Ischemic stroke risk elevated in patients with obsessive-com
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Patients with obsessive-compulsive disorder, or OCD, may have elevated risk for ischemic stroke compared with those without OCD, researchers reported.

“For decades, studies have found a relationship between stroke first and OCD later. Our findings remind clinicians to closely monitor blood pressure and lipid profiles, which are known to be related to stroke in patients with OCD. The results of our study should encourage people with OCD to maintain a healthy lifestyle, such as quitting or not smoking, getting regular physical activity and managing a healthy weight to avoid stroke-related risk factors,” researchers said.

The researchers analyzed 28,064 patients (mean age, 37 years) with OCD from the Taiwan National Health Insurance Research Database and compared them with controls without OCD matched for age, sex and comorbidities. Follow-up was from enrollment to the end of 2011.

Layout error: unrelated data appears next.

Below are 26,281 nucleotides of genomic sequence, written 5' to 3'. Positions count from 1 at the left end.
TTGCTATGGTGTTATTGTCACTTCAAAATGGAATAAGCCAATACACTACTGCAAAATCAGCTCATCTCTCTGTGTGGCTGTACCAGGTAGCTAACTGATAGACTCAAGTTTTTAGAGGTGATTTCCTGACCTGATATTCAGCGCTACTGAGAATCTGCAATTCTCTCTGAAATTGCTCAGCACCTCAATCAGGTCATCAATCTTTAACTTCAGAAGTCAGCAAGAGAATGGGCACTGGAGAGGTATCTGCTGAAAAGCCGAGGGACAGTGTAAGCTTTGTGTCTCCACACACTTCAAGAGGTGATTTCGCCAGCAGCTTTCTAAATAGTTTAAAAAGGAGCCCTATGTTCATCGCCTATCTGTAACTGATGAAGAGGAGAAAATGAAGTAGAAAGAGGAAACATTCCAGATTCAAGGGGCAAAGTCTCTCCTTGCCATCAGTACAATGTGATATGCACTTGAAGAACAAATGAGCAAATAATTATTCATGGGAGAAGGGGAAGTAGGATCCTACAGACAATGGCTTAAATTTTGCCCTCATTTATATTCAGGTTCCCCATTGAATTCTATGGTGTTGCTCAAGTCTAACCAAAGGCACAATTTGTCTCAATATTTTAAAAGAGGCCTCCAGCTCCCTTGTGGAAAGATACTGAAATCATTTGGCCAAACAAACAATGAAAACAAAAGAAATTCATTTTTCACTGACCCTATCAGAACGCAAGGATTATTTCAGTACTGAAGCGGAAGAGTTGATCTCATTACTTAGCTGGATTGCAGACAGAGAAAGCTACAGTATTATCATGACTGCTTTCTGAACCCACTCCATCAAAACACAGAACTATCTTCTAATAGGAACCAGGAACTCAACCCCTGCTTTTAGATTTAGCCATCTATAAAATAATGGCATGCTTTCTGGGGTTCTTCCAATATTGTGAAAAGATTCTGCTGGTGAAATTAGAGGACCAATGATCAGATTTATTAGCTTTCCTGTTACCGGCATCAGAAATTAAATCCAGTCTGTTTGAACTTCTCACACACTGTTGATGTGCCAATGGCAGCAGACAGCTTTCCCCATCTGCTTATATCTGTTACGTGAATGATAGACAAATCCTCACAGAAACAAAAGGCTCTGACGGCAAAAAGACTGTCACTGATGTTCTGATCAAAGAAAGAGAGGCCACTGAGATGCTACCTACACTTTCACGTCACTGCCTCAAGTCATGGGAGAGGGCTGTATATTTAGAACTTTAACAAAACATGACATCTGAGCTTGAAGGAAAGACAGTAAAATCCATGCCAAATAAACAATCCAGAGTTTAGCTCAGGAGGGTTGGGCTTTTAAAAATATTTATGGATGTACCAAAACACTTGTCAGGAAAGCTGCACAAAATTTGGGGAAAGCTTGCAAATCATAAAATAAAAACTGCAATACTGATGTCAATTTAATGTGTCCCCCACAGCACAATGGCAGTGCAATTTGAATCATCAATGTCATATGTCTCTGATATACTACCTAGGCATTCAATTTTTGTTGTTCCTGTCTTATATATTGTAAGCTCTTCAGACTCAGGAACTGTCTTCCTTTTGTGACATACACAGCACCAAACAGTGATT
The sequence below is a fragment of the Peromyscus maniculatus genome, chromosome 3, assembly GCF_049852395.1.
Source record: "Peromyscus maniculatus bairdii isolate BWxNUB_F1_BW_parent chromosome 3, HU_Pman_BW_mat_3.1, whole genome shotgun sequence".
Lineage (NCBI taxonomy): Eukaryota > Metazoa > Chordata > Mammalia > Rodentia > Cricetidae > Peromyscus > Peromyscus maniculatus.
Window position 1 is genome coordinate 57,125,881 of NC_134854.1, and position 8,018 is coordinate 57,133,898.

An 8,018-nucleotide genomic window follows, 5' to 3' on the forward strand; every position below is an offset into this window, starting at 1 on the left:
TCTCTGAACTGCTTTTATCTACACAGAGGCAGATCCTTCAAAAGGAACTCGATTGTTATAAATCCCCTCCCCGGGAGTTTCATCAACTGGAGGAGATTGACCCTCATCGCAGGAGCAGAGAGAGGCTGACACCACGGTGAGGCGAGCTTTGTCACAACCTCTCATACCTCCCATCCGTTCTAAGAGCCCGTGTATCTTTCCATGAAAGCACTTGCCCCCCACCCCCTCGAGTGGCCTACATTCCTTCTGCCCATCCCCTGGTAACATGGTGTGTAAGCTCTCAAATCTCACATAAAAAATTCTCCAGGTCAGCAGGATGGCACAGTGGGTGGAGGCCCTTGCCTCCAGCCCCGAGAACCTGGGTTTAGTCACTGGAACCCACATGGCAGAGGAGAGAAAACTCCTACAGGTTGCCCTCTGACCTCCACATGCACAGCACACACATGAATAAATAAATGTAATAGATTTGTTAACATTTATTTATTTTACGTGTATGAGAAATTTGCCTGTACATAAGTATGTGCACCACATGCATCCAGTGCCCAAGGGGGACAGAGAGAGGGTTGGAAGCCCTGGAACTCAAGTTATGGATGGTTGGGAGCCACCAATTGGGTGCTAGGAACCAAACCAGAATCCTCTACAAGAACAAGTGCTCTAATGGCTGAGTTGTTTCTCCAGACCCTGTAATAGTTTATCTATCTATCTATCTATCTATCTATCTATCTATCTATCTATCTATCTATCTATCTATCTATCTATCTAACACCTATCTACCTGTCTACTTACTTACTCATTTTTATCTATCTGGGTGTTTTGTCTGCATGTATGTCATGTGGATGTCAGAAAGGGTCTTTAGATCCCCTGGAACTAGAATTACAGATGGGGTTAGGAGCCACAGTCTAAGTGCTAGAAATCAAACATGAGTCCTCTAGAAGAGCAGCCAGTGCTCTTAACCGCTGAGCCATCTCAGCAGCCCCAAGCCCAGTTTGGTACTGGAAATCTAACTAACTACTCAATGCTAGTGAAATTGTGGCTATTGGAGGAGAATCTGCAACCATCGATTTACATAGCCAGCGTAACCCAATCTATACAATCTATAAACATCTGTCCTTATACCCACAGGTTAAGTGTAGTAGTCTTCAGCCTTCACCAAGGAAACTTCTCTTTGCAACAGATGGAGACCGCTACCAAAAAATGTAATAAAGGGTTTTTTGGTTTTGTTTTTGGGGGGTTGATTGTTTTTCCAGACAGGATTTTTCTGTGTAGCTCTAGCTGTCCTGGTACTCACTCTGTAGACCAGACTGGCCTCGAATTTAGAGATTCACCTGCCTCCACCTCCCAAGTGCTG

According to the researchers, patients with OCD had increased incidence of new-onset ischemic stroke (0.29% vs. 0.09%), but not hemorrhagic stroke (0.08% vs. 0.05%) compared with controls.

The researchers found that patients with OCD had higher Charlson comorbidity index scores and all-cause clinical visits compared with controls.

Patients with OCD had elevated risk for developing ischemic stroke during the follow-up period compared with controls. The researchers found the difference was most pronounced in midlife adults and older adults.

Hemorrhagic stroke risk did not differ between the OCD and non-OCD groups, according to the researchers.

In models with death as a competing risk, OCD remained related to ischemic stroke but not hemorrhagic stroke, researchers found.

According to the researchers, among patients with OCD, both short-term use and long-term use of OCD medications were not related to risk for ischemic or hemorrhagic stroke compared with nonuse.

“Clinicians should closely monitor cerebrovascular disease and related risks in patients with OCD. The pathomechanism of OCD with an increased risk of ischemic stroke warrants further investigation,” the researchers wrote.